Will Trump really start cutting off funding to Chicago at a time when some people think that a serious approach to dealing with the city’s urban violence is to give it a boost? I notice that Trump met this week with Fraternal Order of Police Chicago chapter President Dean Angelo (and NOT police or city officials), who afterwards made vague statements about how “the administration is going to work with us.”

IT WOULDN’T SURPRISE me if Trump made some sort of cut, because I always was skeptical that Trump really cared about the situation in the parts of Chicago that never would have had any contact with his riverfront hotel. Chicago is something he can use to take rhetorical potshots and work up his rural base of supporters.

Nothing more.

If anything seeing Trump make such cuts based on “sanctuary cities” would prove how unserious the man is about dealing with issues. Because dealing with issues is hard work.

All the Trump presidency seems to be about is that old orange guy continuously bellowing about how your (you being a grouchy, middle-aged white guy) problems in life are somebody else’s fault! While we don’t do a thing to resolve them.

  -30-
FREEMAN-WILSON: Sympathetic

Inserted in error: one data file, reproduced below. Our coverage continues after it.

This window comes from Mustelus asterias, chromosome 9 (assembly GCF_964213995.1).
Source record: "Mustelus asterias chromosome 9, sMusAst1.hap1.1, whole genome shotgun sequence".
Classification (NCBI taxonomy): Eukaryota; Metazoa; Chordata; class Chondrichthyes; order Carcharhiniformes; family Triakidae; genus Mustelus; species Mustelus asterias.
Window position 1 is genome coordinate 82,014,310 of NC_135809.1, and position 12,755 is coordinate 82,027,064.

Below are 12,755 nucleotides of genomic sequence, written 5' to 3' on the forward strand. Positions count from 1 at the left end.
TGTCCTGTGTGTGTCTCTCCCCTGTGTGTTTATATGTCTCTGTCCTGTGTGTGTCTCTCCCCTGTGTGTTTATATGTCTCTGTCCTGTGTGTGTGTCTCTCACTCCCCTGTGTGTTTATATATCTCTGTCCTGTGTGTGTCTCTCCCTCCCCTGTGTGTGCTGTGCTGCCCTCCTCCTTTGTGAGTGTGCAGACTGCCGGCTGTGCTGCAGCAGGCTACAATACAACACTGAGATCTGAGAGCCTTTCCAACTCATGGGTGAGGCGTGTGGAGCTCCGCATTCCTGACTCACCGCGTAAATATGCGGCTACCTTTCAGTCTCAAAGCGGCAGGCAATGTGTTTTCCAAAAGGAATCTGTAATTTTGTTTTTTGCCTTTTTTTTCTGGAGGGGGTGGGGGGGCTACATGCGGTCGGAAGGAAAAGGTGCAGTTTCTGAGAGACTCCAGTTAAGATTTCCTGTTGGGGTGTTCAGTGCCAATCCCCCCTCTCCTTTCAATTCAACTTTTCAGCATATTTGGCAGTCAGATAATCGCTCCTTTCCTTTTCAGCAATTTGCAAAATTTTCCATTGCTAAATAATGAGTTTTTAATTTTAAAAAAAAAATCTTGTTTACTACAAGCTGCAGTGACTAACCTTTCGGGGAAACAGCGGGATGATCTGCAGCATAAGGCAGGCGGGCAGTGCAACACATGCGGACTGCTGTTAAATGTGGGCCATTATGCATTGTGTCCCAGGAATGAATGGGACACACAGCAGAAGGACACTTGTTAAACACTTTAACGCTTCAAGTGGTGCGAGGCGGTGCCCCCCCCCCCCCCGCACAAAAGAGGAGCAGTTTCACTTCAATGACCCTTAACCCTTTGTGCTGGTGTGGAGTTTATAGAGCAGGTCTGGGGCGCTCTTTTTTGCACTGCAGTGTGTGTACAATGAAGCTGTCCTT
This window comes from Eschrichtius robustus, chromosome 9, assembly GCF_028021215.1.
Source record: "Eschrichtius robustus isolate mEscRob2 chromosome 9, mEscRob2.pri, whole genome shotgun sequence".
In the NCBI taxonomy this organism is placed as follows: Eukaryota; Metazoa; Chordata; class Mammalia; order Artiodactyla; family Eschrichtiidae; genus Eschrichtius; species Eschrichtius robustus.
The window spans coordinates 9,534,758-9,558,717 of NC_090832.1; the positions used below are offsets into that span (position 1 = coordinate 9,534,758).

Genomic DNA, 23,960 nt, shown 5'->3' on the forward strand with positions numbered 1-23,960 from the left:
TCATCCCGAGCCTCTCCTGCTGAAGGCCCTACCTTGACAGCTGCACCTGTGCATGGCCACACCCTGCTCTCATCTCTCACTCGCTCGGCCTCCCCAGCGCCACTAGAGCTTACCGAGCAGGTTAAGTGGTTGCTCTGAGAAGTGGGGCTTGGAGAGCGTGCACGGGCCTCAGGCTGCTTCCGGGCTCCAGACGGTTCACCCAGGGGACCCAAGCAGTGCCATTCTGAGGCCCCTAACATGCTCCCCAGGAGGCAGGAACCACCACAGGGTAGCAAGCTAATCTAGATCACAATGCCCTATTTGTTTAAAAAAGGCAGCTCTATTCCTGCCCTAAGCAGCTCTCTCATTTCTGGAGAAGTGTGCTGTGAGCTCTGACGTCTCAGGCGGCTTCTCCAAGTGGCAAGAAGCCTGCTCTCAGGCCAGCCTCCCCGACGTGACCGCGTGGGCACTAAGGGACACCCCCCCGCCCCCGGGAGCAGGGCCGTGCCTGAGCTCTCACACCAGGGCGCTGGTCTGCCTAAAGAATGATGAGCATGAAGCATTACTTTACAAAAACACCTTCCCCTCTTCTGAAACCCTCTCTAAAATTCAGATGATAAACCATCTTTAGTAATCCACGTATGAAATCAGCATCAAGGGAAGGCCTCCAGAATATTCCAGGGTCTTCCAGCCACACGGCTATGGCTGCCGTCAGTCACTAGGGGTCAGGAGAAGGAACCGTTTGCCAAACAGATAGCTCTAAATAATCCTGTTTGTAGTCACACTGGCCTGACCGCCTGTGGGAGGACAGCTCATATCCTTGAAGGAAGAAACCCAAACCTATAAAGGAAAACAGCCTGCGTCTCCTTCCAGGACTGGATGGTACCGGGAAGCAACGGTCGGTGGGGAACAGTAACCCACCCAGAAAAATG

EDITOR’S NOTE: Gary, Ind., is NOT a sanctuary city, yet Mayor Karen Freeman-Wilson expressed a sympathetic attitude on the issue – or at least one that will be bound to offend the sensibilities of the nativist elements of our society who can't comprehend anything that deviates from their narrow vision of what things should be like.

Wednesday, March 29, 2017

Chicago’s self-segregation hurts city’s chances of gaining future success?

I’m never sure what to think of people who want to point out the fact that Chicago is a racially- and ethnically-segregated city.
In this Chicago map, black people are blue, the whites are orange, and Latinos are the greens interspersed throughout. Map provided by Metropolitan Planning Council 

Oftentimes, the people who bring this argument up come from places that are so overwhelmingly white (compared to Chicago’s roughly one-third equal split between white, black and Latino) that the only reason they don’t have separate black enclaves is because they don’t have black people living there at all.

BUT I’M NOT going to deny the reality our city exists in a way in which people can avoid contact with individuals who aren’t exactly like themselves – unless they happen to wander into a nearby neighborhood to try out an ethnic restaurant.

Dinnertime may be the only time we integrate, before rushing back home to our fortress-like neighborhoods meant to keep out those not like ourselves.

This issue was the focus of a study by the Metropolitan Planning Council and the D.C.-based Urban Institute, which released a study Tuesday saying that Chicago is the fifth-most segregated metropolitan area in the nation.

I suppose we can take some joy in the fact that we’re better than the Milwaukee metro area (number four) and that places like New York or Cleveland are comparable, but it doesn’t really mean much.

THE STUDY, FUNDED in part by the John D. and Catherine T. MacArthur Foundation that we often hear about if we pay attention to public television, tries to make an economic argument for increased integration of the multitude of groups that reside in Chicago.